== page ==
people doing strange things with electricity

Meeting 02

Wednesday, July 2, 2003
Center on Contemporary Art, Seattle, WA



Reek Havok, ‘Space Thrust’: Seattle-based Reek Havok is widely recognized for his pioneering work with electronic music instruments and digital sampling in the music industry over the past 22 years. Reek shares one of his most unique creations, “Space Thrust”, with the dorkbot community. Space Thrust was designed to be a Rave song, originally created in 1991. Its uniqueness comes in the creation of its instruments, which comprise sounds that are literally not from this planet or even our solar system. The sounds in Space Thrust were derived from recordings done by Dr. Fiorella Terenzi, an astrophysicist and composer, for her “Music of the Galaxies” CD.

These recordings are of raw data, high frequency radio waves from Galaxy UGC 6697 which resides approximately 180 million light years from earth. These radio waves, originally in the gigahertz frequency range, have been sub-divided many times to bring them into the range of human hearing. Reek will explain the how he realized the musical content of these unique sounds and created 11 unique instruments for utilization in this piece. Reek will also show some unique Prepared Piano samples he designed with Patrick Moraz for the John Cage Tribute CD, “A Chance Operation”.

David Freeman, The Ilustratype Photographic Process: Davis Freeman is a Seattle-based portrait photographer and respected artist. He was an early pioneer in alternative Polaroid techniques, and continues to use his Illustratype process for clients today. Davis is known locally and internationally for his exceptional creativity and passion for photographic mediums. His presentation will cover the development of the Illustratype process, and his use of ‘paper negatives’ and digital techniques in his art today.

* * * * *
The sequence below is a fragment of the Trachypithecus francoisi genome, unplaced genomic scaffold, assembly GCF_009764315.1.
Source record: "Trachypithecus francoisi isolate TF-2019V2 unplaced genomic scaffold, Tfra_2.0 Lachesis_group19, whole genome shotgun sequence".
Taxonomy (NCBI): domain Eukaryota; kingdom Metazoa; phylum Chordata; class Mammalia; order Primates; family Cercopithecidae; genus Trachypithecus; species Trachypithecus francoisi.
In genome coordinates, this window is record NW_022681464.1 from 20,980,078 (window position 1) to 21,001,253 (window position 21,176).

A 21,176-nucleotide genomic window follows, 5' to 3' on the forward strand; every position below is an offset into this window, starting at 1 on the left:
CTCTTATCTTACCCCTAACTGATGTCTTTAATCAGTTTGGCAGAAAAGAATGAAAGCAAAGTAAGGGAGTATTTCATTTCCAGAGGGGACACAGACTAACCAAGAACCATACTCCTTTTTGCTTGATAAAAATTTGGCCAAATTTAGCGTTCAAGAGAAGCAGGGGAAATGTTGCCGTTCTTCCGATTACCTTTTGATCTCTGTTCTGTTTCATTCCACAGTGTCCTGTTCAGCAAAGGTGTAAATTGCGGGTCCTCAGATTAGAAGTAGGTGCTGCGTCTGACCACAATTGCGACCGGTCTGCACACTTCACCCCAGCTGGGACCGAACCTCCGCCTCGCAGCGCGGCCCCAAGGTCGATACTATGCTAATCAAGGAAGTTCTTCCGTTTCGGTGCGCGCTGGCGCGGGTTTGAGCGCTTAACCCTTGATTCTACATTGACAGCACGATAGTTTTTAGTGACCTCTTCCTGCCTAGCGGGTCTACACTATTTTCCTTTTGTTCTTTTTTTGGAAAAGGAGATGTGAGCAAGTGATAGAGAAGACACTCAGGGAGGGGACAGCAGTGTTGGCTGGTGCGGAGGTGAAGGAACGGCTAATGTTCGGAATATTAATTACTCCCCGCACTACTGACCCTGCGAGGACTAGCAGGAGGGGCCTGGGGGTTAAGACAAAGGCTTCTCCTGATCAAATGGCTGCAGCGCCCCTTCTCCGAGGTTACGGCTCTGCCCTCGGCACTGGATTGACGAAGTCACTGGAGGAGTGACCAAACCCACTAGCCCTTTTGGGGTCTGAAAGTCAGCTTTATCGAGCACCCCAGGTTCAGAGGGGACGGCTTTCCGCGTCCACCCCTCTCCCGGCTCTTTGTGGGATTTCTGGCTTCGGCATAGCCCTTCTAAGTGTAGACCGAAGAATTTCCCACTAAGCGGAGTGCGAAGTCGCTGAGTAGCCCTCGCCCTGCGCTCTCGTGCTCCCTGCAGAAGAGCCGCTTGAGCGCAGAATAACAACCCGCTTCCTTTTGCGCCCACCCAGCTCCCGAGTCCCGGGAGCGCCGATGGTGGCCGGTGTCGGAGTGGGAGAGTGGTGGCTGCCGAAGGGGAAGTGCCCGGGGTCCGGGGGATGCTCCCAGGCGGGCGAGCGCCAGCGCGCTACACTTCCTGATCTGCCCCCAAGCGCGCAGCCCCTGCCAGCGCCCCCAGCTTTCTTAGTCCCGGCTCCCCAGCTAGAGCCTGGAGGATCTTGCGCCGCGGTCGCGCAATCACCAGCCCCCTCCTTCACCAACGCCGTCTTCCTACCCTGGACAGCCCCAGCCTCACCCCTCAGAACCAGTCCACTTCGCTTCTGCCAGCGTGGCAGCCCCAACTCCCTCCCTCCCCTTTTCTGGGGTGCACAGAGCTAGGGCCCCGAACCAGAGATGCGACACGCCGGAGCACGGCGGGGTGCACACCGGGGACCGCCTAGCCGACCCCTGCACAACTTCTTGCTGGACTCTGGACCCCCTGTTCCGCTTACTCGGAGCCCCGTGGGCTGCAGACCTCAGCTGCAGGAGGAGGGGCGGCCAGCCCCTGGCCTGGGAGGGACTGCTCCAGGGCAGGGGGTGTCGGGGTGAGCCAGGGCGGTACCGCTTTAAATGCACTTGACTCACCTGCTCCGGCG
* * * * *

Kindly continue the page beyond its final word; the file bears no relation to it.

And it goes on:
Casey Muratori, ‘Games You Can Play With Your Own Shadow’: "On average, how much fun would you say you have with your own shadow? A modicum? A smidgen? None at all? If you're like many americans, you probably suffer from what is known as "uninteractus shadowitis", a severe condition of boredom brought on by the fact that your shadow doesn't play jump-rope with you, or let you be a super-model, or tend your garden, or even fly. But you will be happy to note that thanks to this year's Indie Game Jam, you can now do all those things and a whole lot more.

Each year in the spring, Chris Hecker and Sean Barrett invite professional video game developers from all over the country to come to a barn in Oakland, California for the four-day "Indie Game Jam". Each year there is a central technological theme, and the objective is to produce as many different, fully playable games as possible within that theme (and in only the four days allotted). This year's theme was "games you can play with your own shadow." The equipment necessary to play the games is quite simple: a firewire camera, a projector, and a computer. The projector projects the games onto a screen, and the player (or players) stands in between the projector and the screen, thus injecting their shadow into the game's display. The firewire camera continuously captures the screen and feeds the results back to the computer, which the game uses as input. So, quite literally, you play each and every game with your shadow - no mice, no keyboards, no gamepads :)